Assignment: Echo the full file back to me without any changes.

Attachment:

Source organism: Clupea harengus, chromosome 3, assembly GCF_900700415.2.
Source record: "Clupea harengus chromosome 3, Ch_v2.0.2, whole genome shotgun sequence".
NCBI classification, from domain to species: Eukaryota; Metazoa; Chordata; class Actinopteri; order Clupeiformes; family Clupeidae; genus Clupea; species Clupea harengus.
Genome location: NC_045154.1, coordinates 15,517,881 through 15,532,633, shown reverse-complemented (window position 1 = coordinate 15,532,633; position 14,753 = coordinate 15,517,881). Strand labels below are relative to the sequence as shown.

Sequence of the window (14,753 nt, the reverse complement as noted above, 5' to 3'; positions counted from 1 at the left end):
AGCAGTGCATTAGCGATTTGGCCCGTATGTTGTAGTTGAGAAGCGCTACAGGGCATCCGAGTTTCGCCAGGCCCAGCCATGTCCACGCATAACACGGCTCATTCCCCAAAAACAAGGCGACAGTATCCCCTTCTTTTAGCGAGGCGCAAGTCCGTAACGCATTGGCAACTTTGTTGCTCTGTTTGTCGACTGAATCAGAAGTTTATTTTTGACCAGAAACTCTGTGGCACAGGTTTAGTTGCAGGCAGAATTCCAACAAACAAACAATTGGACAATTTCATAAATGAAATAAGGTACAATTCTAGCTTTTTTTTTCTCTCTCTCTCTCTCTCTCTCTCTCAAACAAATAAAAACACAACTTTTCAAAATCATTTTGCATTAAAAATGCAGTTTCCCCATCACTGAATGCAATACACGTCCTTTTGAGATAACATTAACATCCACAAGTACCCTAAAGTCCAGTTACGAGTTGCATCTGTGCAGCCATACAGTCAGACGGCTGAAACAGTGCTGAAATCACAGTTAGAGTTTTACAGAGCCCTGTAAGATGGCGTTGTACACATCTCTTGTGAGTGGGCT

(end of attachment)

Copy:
Source organism: Clupea harengus, chromosome 3, assembly GCF_900700415.2.
Source record: "Clupea harengus chromosome 3, Ch_v2.0.2, whole genome shotgun sequence".
NCBI classification, from domain to species: Eukaryota; Metazoa; Chordata; class Actinopteri; order Clupeiformes; family Clupeidae; genus Clupea; species Clupea harengus.
Genome location: NC_045154.1, coordinates 15,517,881 through 15,532,633, shown reverse-complemented (window position 1 = coordinate 15,532,633; position 14,753 = coordinate 15,517,881). Strand labels below are relative to the sequence as shown.

Sequence of the window (14,753 nt, the reverse complement as noted above, 5' to 3'; positions counted from 1 at the left end):
AGCAGTGCATTAGCGATTTGGCCCGTATGTTGTAGTTGAGAAGCGCTACAGGGCATCCGAGTTTCGCCAGGCCCAGCCATGTCCACGCATAACACGGCTCATTCCCCAAAAACAAGGCGACAGTATCCCCTTCTTTTAGCGAGGCGCAAGTCCGTAACGCATTGGCAACTTTGTTGCTCTGTTTGTCGACTGAATCAGAAGTTTATTTTTGACCAGAAACTCTGTGGCACAGGTTTAGTTGCAGGCAGAATTCCAACAAACAAACAATTGGACAATTTCATAAATGAAATAAGGTACAATTCTAGCTTTTTTTTTCTCTCTCTCTCTCTCTCTCTCTCTCAAACAAATAAAAACACAACTTTTCAAAATCATTTTGCATTAAAAATGCAGTTTCCCCATCACTGAATGCAATACACGTCCTTTTGAGATAACATTAACATCCACAAGTACCCTAAAGTCCAGTTACGAGTTGCATCTGTGCAGCCATACAGTCAGACGGCTGAAACAGTGCTGAAATCACAGTTAGAGTTTTACAGAGCCCTGTAAGATGGCGTTGTACACATCTCTTGTGAGTGGGCT